‘Cuomo’ debut ratings deliver both good and bad news
By Matt Collins Article may include affiliate links
Chris Cuomo’s return to cable TV garnered low ratings but also managed to out-perform some other launches on the NewsNation network.
According to initial Nielsen data, which could be revised later, the show was watched by just 147,000 viewers. Of that, only 8,000 were in the adults 25-54 demographic.
His old network, CNN, was airing “Anderson Cooper 360” at the time, which registered 814,000 viewers. MSNBC’s “All In with Chris Hayes” got 1.4 million and Fox’s “Tucker Carlson Tonight” had 2.875 million.
Ultra-conservative commentary channel Newsmax that is often grouped with upstart cable news and analysis networks (along with NewsNation) beat “Cuomo” by around 4,000 viewers.
Cuomo’s show is the latest in a series of launches on NewsNation that, despite using relatively well-known names, have failed to garner significant viewership.
It appears that “Cuomo” may have benefited at least somewhat from its host’s name and the fact it’s on during primetime. An earlier NewsNation launch, “Morning in America,” had just 12,000 viewers on its first day in September 2021. “Dan Abrams Live,” which launched the same day as “Morning” had 43,000 for its first day.
Cuomo is arguably the biggest name yet to join NewsNation, so he may have managed to lure at least some loyal viewers.
Nexstar invested heavily in promoting Cuomo’s debut, including taking out full page ads in newspapers and running promos on its various properties.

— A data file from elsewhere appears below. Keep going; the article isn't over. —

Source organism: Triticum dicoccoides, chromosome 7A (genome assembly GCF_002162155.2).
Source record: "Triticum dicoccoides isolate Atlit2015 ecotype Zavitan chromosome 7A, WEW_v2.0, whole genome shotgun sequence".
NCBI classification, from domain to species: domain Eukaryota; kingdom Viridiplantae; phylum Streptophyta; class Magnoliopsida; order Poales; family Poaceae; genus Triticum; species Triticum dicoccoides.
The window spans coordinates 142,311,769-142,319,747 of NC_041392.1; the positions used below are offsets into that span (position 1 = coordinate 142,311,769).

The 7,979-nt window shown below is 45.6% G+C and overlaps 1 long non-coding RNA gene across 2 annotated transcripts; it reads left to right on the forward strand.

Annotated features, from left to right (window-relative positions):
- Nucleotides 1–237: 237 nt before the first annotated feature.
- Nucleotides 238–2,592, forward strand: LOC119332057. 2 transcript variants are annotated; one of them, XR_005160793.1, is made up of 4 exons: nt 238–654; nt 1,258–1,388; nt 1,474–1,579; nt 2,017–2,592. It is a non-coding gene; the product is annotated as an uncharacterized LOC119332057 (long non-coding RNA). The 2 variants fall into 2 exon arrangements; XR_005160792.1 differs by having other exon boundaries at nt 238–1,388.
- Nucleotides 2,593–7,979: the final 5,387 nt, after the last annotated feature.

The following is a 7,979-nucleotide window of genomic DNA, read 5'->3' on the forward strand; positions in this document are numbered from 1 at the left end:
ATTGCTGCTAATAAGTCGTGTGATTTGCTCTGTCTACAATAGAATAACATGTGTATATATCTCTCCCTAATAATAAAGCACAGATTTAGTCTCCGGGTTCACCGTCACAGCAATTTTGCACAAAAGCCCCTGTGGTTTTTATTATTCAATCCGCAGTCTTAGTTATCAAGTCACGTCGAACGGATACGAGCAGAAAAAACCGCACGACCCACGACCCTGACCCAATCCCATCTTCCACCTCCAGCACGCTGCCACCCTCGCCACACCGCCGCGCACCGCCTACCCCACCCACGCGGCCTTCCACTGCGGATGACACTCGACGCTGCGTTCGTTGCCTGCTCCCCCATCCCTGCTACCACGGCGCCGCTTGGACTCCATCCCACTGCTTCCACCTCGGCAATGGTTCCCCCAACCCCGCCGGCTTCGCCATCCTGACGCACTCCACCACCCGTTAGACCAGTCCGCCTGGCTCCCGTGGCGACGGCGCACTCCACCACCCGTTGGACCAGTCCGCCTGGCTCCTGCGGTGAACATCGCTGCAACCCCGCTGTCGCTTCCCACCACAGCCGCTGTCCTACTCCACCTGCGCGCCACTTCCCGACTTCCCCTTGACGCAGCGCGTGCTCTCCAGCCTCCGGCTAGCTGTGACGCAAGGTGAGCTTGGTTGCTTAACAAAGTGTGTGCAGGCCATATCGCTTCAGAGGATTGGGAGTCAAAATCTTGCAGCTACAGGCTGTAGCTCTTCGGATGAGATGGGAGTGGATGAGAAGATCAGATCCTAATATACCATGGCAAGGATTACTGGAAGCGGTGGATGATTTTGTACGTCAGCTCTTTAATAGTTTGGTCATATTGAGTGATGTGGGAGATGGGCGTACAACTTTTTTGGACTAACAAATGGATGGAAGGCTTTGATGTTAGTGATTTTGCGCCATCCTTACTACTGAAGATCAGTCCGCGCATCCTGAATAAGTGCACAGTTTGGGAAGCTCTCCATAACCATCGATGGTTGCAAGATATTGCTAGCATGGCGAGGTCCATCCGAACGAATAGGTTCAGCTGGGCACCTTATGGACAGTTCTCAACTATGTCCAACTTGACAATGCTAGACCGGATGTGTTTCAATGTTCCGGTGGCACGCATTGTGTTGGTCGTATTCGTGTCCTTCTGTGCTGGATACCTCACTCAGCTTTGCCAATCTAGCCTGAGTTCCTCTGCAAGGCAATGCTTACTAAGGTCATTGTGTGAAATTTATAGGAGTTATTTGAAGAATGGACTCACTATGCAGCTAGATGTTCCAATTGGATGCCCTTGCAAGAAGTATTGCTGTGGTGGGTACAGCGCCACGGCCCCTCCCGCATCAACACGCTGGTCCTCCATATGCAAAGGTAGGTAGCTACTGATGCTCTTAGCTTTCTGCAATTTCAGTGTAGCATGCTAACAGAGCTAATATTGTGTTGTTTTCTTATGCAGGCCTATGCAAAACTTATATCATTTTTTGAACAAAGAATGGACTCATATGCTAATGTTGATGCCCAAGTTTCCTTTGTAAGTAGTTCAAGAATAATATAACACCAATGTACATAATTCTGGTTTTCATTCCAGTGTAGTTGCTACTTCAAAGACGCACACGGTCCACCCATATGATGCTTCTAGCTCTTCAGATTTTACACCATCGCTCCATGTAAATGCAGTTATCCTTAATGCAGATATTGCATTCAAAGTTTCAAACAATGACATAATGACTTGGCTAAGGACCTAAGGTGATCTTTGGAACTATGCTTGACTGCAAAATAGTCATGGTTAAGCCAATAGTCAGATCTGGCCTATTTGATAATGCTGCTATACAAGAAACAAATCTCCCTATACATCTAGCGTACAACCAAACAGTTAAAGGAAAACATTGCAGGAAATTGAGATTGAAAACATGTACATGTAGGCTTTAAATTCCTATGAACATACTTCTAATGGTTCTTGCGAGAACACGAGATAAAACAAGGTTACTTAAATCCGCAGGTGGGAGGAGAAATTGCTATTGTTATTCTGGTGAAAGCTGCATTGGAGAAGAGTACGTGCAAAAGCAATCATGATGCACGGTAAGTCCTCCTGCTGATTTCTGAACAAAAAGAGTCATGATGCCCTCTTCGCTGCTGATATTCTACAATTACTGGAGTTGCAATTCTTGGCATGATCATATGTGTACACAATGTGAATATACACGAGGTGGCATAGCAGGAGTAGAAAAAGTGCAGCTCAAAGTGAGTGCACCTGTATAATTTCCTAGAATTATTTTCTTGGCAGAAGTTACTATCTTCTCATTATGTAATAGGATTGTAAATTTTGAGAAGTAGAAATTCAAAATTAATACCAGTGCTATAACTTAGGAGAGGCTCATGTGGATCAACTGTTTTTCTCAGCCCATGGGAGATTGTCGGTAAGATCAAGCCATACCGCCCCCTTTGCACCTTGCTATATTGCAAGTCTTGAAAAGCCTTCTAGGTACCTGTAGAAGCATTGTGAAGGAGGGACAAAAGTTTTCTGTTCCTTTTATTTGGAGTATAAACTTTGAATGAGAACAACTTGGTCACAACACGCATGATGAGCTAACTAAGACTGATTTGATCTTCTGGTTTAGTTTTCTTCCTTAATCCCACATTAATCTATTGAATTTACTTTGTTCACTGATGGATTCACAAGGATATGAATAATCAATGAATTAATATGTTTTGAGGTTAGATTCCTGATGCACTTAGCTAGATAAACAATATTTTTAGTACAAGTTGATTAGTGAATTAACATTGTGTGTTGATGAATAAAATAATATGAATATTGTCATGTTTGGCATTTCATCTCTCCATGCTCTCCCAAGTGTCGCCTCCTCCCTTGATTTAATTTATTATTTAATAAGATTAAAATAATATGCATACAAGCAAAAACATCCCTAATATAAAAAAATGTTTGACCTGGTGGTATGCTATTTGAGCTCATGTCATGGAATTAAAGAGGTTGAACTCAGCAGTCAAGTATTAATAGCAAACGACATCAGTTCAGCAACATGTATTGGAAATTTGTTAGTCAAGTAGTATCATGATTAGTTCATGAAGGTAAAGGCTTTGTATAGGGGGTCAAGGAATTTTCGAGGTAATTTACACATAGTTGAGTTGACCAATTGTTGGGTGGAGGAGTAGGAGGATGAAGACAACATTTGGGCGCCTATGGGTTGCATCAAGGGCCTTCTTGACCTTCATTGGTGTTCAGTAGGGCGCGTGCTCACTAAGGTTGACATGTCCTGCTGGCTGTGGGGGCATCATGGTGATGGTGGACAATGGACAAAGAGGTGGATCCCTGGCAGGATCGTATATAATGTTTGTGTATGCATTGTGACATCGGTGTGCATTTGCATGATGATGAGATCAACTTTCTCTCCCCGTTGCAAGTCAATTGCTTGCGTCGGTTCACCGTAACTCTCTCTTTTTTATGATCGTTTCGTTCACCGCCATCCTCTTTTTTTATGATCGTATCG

That said, NewsNation often peaks with reruns of shows such as “Blue Bloods,” which can attract over 300,000 viewers.
NewsNation draws its roots in a three-hour primetime newscast called “NewsNation” that launched in the fall of 2020 on what was then known as WGN America.
By 2021, Nexstar rebranded the entire network under the NewsNation name and has since expanded its programming to feature interview, analysis and commentary news in the evenings alongside morning, afternoon and early evening newscasts that follow a more traditional format.
Many industry watchers suspect Nexstar wants to transform the network into news and analysis 24 hours a day, doing away with the syndicated and network repeats it currently airs between NewsNation-branded programs.
News and commentary shows are generally significantly cheaper to produce than original or reruns of comedy and dramas, so even with lower viewership they can still be more profitable overall.
Nexstar does not break down its NewsNation financials separately, so it’s not clear if the network is profitable.
Nexstar has attempted to bill the network as bias-free, despite an early report that former Fox executive Bill Shine consulted on the launch and a series of high-profile resignations that were reportedly linked to the editorial direction the network was taking as it launched more commentary shows with what many saw as right-leaning views.
While the network has continued to expand programming and Nexstar continues to funnel money into the venture, it so far has yet to break into any significant ratings success.
Cuomo was perhaps the highest profile host that Nexstar recruited to helm a show on the network. Others include former NBC, MSNBC and CNN anchor Ashleigh Banfield and former NBC and MSNBC staffer and current ABC legal analyst Dan Abrams. Former ABC News anchor Elizabeth Vargas was also tapped to guest anchor.